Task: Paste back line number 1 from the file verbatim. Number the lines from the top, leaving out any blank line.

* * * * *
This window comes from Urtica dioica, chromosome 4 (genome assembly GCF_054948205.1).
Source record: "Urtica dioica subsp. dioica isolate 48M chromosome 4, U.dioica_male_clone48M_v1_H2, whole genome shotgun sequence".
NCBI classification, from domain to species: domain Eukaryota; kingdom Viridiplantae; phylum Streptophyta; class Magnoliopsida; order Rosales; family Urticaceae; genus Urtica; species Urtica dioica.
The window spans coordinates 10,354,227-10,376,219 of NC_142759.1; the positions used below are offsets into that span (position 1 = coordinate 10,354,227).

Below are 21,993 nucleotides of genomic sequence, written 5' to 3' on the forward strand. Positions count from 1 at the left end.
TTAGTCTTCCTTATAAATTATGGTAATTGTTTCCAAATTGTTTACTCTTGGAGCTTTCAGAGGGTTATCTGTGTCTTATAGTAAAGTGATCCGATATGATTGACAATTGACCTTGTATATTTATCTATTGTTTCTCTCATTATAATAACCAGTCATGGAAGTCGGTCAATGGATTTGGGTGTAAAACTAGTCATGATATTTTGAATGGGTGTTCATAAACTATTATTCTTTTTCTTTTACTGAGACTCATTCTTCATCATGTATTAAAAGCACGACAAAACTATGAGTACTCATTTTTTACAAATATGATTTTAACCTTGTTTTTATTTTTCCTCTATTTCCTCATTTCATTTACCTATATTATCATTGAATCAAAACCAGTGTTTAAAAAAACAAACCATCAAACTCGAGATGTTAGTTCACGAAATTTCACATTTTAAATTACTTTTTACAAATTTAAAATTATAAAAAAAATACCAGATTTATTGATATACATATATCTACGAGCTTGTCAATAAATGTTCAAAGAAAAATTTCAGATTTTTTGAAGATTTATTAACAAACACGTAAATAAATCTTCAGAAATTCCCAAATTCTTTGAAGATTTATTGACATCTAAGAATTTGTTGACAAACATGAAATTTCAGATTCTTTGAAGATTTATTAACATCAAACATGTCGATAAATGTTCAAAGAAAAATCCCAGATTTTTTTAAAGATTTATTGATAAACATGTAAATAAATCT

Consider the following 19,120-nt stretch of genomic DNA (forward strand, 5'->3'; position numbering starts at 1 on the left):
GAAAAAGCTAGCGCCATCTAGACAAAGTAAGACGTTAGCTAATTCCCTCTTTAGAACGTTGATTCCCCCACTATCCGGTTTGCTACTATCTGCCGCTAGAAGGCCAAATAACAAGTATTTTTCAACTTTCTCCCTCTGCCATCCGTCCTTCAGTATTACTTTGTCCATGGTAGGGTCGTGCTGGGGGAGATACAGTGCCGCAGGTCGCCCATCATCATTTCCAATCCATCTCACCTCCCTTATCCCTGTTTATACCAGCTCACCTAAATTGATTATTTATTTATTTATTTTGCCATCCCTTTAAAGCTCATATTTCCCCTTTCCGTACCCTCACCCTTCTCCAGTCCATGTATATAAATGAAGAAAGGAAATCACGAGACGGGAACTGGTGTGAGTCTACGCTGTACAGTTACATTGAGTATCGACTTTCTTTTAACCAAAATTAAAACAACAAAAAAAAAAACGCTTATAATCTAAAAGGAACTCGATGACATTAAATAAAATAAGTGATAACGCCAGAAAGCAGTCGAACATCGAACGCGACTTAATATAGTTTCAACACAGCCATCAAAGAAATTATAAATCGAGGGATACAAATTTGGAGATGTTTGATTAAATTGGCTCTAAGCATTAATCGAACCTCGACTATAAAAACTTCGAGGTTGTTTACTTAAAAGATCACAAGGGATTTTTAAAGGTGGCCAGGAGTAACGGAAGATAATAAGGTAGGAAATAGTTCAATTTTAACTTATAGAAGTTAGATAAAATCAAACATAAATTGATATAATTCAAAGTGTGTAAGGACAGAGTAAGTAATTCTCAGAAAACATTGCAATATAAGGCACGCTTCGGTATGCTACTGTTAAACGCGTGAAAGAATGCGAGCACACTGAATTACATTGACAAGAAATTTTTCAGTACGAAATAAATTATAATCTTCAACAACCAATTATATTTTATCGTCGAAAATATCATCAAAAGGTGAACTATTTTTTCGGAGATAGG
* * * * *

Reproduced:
This window comes from Urtica dioica, chromosome 4 (genome assembly GCF_054948205.1).